“I love you, gorgeous girl!” says Mom. I am between sleeping and waking, delighted to hear her voice. She sounds like she did in her thirties: vibrant, happy, raring to go. Her energy warms my heart, causing an hours-long smile. Unbeknownst to me, her body is in the New Orleans VA hospital: COVID, pneumonia, collapsed lung. She’s on a ventilator, and slated for dialysis.
“I’m not dying,” she says when I finally receive the messages from brother, doctor, father. She repeats this all week as I cycle through the stages of grief, reminding me that the body dies, but the spirit cannot. I take long walks, commune with the mountains, get my ass in the ocean often. “Stay where you are and write.”
I finally connect with my brother Friday afternoon. He yells and cries, “Where have you been? Don’t you want to be a part of this?” After awhile he is able to hear me. I am a part of this. We’re all a part of this. And the woman told me to stay here.
I haven’t always obeyed her in the past — ha! But the mountains chime in, Stay. I walk to the sea after we hang up. Should I go? Should I stay? The Clash song has never been more relevant. Clarity arrives on the hike back up: mountains don’t lie.
I email my father, “Not going to NOLA at this time.” Then notice a voicemail. “She was just waiting for us to talk,” says Jim with a laugh-sob. “The doctor called. She’s left her canoe.”
Her labels and names: Daughter, Niece, Friend, Dancer, Pianist, Lieutenant, Wife, Lover, Mother, Aunt, Irish Catholic, Pagan, Fighter, Pacifist, Pat, Mary Pat, M-Pat, Mom, Mary PK Turn, Bitch, Witch, Liar, Storyteller, Physical Therapist, Divorcée, Kinesiologist, Student, Healer, Teacher, Guru, Smoker, Alcoholic, World Traveler, Tree Whisperer, Pizza Slut, Grandy, long-time Jazz Fest Supporter and Second-line Follower, Catalyst — all gone.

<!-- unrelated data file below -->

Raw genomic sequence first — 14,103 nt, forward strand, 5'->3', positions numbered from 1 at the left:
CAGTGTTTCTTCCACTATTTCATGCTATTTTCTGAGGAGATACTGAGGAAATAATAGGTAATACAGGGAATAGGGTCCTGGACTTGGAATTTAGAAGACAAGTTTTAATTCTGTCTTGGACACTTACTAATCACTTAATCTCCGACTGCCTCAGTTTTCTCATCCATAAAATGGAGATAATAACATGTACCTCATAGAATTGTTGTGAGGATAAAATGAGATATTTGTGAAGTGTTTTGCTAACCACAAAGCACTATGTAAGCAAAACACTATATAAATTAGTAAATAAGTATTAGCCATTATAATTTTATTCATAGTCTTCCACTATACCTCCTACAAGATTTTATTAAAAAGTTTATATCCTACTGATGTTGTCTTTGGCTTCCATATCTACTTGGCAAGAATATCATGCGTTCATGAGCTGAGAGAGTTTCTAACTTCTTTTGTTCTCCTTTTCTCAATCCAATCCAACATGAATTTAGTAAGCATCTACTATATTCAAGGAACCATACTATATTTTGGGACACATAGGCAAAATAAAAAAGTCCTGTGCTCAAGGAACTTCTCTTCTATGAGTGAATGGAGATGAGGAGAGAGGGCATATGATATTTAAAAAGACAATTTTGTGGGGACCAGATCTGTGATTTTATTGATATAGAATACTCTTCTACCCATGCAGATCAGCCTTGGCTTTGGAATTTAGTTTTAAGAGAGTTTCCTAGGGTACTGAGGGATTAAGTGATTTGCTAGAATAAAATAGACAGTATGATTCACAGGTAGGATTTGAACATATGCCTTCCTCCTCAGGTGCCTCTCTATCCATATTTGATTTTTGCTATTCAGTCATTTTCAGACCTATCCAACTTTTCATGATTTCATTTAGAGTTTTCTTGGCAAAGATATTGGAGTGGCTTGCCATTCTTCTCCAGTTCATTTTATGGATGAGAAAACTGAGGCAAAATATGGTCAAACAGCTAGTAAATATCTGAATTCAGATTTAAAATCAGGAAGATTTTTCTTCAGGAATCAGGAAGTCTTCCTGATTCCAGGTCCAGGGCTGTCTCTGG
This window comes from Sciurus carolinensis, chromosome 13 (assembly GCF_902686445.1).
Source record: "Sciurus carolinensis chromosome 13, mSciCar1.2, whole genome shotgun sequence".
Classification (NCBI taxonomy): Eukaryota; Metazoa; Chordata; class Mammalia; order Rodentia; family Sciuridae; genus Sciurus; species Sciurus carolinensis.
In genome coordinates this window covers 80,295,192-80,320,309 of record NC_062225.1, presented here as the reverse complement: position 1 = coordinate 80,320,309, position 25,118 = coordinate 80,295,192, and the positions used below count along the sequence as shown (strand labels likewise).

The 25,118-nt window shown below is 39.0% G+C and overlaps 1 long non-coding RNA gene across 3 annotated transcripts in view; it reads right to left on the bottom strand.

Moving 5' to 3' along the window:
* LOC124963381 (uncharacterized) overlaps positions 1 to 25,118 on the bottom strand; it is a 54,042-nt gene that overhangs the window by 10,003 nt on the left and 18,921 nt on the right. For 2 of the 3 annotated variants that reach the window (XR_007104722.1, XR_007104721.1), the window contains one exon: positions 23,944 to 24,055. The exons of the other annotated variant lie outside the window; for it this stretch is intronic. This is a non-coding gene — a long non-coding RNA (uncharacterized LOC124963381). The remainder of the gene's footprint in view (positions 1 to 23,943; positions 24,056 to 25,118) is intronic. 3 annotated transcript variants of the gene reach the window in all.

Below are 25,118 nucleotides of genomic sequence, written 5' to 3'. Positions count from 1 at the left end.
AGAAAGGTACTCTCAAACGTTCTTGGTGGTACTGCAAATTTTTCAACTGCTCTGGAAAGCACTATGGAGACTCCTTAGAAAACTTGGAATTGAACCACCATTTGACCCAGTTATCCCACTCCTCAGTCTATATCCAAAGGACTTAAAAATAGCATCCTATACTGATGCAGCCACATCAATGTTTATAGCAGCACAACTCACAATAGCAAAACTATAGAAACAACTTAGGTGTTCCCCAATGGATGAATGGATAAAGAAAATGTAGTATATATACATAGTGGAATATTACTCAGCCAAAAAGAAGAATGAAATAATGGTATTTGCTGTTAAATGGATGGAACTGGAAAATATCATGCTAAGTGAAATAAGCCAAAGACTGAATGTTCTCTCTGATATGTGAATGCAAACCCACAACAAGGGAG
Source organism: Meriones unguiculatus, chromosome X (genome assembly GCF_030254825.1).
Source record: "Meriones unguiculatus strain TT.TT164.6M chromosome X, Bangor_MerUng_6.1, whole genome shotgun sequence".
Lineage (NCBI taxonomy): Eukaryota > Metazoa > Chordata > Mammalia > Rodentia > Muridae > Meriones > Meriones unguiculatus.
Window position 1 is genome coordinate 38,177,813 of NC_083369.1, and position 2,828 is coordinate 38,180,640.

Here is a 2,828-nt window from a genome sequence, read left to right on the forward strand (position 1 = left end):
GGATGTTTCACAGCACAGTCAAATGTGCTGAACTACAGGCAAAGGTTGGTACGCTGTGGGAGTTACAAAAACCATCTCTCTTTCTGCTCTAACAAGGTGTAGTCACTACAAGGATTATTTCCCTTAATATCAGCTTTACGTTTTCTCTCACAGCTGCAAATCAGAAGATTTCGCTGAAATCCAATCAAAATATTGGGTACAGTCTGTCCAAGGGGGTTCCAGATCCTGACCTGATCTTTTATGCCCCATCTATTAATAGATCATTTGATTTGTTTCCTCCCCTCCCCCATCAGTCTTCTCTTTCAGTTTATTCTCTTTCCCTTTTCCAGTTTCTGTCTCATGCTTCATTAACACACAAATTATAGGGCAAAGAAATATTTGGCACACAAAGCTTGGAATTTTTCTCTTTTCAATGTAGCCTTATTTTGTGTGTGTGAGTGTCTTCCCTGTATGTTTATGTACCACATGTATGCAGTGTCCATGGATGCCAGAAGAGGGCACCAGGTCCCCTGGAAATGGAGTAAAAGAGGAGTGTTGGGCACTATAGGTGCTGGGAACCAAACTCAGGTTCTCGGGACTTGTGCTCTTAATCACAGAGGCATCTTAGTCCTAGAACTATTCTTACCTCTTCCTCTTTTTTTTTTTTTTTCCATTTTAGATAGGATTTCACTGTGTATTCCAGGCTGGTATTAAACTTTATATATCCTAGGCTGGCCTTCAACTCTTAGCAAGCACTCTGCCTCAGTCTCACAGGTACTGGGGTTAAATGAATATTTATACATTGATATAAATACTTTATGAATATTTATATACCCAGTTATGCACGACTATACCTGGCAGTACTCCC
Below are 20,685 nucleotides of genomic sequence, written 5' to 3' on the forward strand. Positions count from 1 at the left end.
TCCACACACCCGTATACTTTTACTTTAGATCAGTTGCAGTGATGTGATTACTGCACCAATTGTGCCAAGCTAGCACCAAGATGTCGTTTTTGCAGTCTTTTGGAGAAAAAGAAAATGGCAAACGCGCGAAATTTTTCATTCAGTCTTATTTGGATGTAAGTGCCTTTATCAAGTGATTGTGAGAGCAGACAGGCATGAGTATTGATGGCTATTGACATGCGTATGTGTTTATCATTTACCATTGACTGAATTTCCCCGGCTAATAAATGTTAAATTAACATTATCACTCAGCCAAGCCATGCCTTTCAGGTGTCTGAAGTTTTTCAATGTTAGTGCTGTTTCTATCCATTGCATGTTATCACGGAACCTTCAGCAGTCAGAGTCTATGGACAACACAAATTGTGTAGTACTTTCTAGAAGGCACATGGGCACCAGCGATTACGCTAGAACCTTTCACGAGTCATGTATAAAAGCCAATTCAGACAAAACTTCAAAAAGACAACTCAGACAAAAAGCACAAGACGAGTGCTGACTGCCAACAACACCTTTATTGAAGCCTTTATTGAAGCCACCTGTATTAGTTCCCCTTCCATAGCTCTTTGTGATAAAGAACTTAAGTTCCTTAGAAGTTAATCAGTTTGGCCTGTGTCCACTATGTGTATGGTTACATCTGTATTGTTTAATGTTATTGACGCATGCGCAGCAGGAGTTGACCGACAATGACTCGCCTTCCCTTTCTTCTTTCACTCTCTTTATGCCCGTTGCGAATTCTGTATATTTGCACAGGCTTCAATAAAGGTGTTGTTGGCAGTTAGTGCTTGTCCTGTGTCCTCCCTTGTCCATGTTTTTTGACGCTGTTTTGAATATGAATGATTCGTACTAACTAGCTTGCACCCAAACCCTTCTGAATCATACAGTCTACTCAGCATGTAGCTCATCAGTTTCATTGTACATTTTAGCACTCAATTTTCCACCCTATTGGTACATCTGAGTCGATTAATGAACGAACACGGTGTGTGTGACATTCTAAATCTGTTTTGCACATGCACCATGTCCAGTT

She’s just as chatty now as when she was embodied. We had a fight about which path to take to the snorkel spot on Saturday. A dead tree limb whacked my cheekbone, drawing blood. Bushes scratched my ankles. But I stayed on my path, not hers. We are both hardheaded, even without a head.
Today she is gleeful, untethered, opinionated, apologetic. Am I delusional? Am I just talking to myself? Doubtful. She is still one of the few people who can make me laugh until I pee my pants.
This morning I hike down to a saline pool on the edge of the island and float. Tiny pale fish gently nibble my body: armpits, legs, face, eyelashes, arms. We lived in Klamath when I was five, after Johnny left his body. I’d sit on the dock over the river and let the fish tickle my toes. Today, as then, it makes me giggle. I am food.
Mary Patricia Kathleen Magonigle VanTine Braunlich — I am loving you.
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